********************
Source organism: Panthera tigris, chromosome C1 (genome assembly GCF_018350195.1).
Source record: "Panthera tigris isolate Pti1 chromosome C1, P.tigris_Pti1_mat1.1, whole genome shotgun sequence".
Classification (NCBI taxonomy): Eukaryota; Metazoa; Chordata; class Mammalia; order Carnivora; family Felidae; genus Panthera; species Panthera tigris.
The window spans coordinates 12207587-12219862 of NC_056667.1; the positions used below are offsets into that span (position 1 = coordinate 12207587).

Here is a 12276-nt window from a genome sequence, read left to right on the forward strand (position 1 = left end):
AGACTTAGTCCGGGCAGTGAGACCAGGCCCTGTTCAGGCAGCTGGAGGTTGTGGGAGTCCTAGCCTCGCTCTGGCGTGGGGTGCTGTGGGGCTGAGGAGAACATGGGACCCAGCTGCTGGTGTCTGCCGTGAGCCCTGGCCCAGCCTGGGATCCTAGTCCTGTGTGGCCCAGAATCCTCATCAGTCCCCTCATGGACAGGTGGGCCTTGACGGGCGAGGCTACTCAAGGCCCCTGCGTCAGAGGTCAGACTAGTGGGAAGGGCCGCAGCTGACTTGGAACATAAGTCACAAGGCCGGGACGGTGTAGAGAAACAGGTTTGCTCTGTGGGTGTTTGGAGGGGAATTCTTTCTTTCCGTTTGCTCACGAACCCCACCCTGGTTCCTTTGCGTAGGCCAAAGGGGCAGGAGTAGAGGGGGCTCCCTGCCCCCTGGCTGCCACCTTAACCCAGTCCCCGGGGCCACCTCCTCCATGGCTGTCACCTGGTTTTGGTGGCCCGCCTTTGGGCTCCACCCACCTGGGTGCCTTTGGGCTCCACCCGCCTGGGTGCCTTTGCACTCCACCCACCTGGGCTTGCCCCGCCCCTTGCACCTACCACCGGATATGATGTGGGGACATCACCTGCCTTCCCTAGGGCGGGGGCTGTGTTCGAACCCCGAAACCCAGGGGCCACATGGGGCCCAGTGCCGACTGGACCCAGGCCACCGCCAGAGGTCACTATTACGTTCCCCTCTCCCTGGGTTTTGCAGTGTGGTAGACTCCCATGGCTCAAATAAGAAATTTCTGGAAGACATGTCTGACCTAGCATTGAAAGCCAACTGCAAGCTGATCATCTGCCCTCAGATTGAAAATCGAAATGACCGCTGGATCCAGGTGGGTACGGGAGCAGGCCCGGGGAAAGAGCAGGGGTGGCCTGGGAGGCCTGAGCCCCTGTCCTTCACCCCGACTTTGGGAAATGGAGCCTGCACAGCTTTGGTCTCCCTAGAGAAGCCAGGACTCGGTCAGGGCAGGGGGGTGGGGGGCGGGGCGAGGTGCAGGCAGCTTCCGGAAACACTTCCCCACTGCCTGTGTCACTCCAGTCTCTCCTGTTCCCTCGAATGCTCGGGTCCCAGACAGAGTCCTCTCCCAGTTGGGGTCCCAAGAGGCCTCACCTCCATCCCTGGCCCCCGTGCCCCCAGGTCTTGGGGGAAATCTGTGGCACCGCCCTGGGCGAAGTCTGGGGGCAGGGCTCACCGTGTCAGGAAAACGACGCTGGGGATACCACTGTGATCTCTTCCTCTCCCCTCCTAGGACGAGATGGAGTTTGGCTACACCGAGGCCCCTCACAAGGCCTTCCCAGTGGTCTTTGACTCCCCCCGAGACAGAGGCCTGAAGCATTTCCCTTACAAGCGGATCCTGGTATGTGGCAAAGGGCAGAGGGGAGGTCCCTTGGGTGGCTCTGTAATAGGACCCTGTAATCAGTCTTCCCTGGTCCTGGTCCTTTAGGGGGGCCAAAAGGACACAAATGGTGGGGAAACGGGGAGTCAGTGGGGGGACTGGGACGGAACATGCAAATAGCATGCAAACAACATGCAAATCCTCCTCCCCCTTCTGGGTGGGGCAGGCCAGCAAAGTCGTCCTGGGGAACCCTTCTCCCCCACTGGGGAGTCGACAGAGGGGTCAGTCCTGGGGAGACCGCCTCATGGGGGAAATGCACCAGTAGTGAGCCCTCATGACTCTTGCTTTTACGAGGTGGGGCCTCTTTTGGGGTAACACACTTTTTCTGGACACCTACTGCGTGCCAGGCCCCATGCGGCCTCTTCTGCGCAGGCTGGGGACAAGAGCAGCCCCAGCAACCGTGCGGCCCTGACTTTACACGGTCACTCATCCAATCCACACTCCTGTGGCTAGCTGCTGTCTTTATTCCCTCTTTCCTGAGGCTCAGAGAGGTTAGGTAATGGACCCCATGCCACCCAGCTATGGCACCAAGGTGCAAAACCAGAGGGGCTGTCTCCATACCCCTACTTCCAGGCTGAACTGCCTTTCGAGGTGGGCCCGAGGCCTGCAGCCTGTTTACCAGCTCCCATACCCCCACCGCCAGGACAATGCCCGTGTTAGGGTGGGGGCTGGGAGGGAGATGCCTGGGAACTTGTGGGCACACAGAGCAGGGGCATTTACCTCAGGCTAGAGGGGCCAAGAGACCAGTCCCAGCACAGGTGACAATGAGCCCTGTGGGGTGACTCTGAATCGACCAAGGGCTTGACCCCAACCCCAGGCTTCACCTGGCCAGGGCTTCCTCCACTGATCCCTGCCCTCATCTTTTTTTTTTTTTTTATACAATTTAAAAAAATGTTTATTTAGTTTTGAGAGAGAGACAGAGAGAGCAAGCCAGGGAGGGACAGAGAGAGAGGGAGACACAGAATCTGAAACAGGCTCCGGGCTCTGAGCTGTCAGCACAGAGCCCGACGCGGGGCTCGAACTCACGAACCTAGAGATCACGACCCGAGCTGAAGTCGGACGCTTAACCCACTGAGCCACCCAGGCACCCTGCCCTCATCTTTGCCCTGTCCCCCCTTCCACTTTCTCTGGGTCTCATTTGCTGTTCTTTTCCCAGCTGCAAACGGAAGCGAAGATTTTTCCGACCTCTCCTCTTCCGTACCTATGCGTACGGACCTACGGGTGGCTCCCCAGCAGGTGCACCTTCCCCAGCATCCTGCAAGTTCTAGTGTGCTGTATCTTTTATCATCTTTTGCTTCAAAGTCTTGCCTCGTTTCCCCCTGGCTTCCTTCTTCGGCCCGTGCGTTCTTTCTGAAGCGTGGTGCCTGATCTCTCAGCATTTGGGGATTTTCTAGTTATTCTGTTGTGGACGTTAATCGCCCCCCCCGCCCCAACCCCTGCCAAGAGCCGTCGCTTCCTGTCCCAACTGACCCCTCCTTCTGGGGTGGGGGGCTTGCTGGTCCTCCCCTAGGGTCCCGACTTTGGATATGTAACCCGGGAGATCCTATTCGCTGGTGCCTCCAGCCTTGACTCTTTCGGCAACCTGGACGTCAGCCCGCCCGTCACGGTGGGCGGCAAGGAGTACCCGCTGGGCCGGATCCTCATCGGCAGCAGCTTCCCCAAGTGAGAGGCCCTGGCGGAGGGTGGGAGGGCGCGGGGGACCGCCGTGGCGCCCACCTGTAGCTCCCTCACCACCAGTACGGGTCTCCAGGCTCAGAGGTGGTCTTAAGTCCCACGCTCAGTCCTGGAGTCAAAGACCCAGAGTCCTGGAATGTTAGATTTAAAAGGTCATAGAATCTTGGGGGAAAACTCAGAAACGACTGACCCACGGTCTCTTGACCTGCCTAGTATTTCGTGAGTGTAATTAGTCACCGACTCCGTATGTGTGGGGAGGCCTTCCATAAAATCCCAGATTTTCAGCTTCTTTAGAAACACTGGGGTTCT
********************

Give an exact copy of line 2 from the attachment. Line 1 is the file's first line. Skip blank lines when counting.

Source record: "Panthera tigris isolate Pti1 chromosome C1, P.tigris_Pti1_mat1.1, whole genome shotgun sequence".